NetCAT attacks using vulnerabilities in Intel processors can steal SSH session input and communication content
By exploiting Data Direct I / O (DDIO) technology that improves processing speed and reduces power consumption, which is installed in Intel processors, there is a risk that key input contents and communication contents with the server can be stolen. Researchers have issued warnings.
Weakness in Intel chips lets researchers steal encrypted SSH keystrokes | Ars Technica
Naming an attack is considered from the vulnerabilities found, researchers from the initials of 'network cache attack (Net work C ache At tack)' and 'NetCAT'. A demonstration video showing how to steal the contents of an SSH session with NetCAT has been released.
NetCAT remotely leaking keystrokes from a victim SSH session-YouTube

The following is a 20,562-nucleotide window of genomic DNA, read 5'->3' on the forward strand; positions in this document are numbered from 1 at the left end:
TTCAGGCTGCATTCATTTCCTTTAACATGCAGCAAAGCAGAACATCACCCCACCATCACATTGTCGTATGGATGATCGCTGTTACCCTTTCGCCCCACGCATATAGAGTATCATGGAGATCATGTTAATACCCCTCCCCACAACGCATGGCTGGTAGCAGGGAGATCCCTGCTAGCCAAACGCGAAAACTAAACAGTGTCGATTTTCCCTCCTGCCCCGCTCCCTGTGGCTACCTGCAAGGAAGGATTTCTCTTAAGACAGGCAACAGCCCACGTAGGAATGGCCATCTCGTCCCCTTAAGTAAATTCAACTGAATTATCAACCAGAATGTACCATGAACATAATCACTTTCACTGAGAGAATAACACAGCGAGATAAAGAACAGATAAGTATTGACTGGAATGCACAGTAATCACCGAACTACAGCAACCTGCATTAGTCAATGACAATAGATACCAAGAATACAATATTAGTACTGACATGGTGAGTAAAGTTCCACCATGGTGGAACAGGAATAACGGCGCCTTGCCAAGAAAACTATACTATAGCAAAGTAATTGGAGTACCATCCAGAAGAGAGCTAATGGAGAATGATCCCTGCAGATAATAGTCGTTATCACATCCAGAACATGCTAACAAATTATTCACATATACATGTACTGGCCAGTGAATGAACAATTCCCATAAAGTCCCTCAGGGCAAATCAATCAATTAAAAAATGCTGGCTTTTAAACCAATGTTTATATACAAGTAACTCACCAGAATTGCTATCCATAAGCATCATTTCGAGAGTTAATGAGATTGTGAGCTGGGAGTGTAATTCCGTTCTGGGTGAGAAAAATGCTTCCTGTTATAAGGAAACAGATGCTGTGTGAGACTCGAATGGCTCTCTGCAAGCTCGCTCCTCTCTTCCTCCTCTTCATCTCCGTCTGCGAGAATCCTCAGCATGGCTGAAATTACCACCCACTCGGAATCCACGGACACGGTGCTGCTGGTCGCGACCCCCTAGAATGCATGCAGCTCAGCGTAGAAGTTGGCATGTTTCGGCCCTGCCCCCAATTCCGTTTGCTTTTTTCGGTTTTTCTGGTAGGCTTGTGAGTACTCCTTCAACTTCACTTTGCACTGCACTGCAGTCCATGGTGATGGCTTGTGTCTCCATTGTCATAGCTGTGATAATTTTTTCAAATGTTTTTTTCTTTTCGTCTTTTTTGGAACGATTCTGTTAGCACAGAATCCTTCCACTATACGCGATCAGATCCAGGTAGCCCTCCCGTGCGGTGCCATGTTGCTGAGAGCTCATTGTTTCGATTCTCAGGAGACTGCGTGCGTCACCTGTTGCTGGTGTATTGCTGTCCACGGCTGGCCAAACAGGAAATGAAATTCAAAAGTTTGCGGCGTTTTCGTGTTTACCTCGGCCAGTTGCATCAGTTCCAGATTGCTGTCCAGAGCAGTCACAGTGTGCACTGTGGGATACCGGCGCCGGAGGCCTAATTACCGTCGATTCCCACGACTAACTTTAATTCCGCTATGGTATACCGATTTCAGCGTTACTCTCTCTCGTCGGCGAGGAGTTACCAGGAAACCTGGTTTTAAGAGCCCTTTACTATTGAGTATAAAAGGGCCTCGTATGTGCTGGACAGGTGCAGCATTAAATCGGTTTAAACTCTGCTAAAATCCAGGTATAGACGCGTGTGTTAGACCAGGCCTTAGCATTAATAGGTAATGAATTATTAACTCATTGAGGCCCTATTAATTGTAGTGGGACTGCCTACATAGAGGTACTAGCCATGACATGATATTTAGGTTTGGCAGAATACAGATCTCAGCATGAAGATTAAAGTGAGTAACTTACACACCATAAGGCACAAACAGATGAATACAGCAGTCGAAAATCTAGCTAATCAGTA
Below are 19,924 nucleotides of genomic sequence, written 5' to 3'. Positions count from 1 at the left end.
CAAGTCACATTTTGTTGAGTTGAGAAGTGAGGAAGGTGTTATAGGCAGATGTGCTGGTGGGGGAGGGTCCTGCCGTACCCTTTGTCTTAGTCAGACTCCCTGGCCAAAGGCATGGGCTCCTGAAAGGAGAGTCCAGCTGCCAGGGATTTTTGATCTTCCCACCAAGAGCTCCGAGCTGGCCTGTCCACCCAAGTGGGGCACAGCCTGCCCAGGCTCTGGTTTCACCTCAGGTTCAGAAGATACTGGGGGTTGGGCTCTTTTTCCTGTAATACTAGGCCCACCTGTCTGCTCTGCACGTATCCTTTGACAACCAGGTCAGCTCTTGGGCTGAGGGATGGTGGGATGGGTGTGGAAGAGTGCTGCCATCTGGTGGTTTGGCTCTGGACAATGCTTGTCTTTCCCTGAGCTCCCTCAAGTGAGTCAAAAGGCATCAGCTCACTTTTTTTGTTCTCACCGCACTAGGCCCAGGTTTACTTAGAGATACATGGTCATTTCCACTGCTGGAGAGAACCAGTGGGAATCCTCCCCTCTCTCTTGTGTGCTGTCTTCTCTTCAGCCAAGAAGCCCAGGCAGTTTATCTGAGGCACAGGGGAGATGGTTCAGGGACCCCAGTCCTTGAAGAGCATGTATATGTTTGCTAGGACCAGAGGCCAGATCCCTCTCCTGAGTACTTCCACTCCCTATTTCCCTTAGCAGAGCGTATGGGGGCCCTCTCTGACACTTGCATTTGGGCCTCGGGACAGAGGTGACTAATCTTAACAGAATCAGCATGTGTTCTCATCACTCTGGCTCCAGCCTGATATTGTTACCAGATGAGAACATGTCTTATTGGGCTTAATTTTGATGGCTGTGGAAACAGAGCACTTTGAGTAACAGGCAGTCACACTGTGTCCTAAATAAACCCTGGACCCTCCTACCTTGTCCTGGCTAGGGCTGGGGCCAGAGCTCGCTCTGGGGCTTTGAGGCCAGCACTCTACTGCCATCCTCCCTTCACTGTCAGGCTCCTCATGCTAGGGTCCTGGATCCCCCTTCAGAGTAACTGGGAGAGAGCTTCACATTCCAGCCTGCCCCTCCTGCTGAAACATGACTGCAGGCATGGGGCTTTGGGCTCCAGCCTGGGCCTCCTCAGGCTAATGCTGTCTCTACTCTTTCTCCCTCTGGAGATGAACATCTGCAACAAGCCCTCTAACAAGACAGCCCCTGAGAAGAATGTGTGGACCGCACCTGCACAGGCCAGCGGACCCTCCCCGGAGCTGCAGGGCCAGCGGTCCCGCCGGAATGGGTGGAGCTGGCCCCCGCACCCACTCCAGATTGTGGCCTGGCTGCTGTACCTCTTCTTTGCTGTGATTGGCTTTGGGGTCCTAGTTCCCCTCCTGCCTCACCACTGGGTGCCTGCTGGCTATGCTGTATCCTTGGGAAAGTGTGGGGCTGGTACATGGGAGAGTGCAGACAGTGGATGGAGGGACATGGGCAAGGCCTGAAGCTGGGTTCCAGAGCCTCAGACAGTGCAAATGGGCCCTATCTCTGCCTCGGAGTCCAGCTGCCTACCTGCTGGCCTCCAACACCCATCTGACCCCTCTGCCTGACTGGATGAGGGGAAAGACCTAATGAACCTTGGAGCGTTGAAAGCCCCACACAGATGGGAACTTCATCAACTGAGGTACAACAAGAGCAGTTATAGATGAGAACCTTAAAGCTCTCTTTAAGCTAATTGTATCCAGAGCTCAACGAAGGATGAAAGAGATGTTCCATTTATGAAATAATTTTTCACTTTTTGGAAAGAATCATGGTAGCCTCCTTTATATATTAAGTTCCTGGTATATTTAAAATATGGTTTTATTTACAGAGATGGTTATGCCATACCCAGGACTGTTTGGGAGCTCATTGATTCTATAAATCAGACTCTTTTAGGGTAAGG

The left side of the screen shows the attacker and the right side shows the victim. Victim starts SSH session.
The attacker measures ring buffer activity and sets a profile.
Victim starts typing
DDIO was specially introduced to improve the performance of high-speed network server applications. According to researchers, data centers and cloud environments where DDIO and Remote Direct Memory Access (RDMA) are enabled can be particularly serious, and Intel says `` If DDIO and RDMA are enabled 'Restrict direct access from untrusted networks.'
In this attack, researchers have simplified the attack by using an environment where RDMA is enabled, but strict requirements do not include `` RDMA enabled '', even if RDMA is disabled in the future. It is possible that they will receive similar attacks.
By the way, AMD and other manufacturers do not use DDIO, and network data is not stored in a shared CPU cache, so this vulnerability does not exist.